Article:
No more punishment for 2004 poll offenses?

By RG Cruz, ABS-CBN News

Posted at Aug 30 2012 08:41 PM | Updated as of Aug 31 2012 04:41 AM

MANILA, Philippines - Commission on Elections (Comelec) Chairman Sixto Brillantes today told a Senate committee that offenses possibly related to the 2004 national elections may have already prescribed.

Brillantes was asked by senators for progress on the investigation into the alleged electoral fraud in the 2004 and 2007 elections, now the subject of a joint Comelec-Department of Justice prosecution panel.

Senate Minority Leader Alan Peter Cayetano confronted Brillantes about his supposed agreement with Senators Teofisto Guingona III and Koko Pimentel for the Senate to investigate the 2004 election anomalies while the panel focuses on 2007 election anomalies.

Cayetano said both senators belied there was such an agreement. Brillantes clarified that he never said the Comelec will no longer investigate the 2004 election anomalies, just that they will prioritize 2007 because that election is the one covered by the electoral sabotage law.

The electoral sabotage law was passed only in 2005.

“Sabi ko di ko unahin 2004 kasi may issue ng prescription. Unahin 2007 kasi may electoral sabotage. I never said we will not investigate 2004,” the Comelec chief said.

The 2004 elections is mired in allegations of fraud after the "Hello, Garci" wiretapping scandal revealed an alleged conspiracy to rig the elections in favor of then President Gloria Macapagal Arroyo.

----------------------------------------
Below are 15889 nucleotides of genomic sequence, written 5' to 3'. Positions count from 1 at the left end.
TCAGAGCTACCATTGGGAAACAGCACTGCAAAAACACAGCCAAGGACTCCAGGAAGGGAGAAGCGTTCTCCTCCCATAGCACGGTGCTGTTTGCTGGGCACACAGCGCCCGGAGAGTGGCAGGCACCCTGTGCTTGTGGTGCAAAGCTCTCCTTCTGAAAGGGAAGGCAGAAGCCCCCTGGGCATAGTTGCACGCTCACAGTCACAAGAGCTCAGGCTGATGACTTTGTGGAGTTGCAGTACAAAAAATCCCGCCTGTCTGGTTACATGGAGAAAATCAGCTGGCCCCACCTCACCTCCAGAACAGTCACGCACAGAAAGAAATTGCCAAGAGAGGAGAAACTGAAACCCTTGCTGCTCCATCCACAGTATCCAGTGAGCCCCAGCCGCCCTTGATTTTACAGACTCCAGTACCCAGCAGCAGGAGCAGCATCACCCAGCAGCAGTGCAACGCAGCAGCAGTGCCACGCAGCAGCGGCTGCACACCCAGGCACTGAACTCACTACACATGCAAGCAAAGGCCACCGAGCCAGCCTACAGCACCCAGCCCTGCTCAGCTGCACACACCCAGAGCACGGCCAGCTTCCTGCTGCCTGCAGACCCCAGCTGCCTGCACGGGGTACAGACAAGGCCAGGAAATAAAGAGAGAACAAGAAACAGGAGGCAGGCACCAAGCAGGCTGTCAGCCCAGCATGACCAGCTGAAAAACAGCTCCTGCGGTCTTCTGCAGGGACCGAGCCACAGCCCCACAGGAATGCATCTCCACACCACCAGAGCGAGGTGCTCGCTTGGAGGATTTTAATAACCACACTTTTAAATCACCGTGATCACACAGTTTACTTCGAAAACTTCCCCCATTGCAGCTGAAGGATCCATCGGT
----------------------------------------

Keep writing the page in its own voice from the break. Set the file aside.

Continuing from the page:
Brillantes was the election lawyer of Mrs. Arroyo’s main rival, Fernando Poe Jr. Election offenses usually prescribe after 5 years.

Cleansing ARMM voters’ list

In the hearing, Brillantes updated the Senate finance committee on the progress of the Comelec’s cleansing of the voters’ list in the Autonomous Region of Muslim Mindanao (ARMM), a region notorious for electoral fraud.

Congress had annulled the voters list in the region, paving the way for a 10-day general registration in the 5 provinces of the ARMM.

During questioning, Brillantes told the committee that from the original 1.7 million registered voters in the region, some 300,000 registrants may be delisted because they are either minors or had registered more than once.

The automatic finger print verification system will be used in identifying multiple registrants.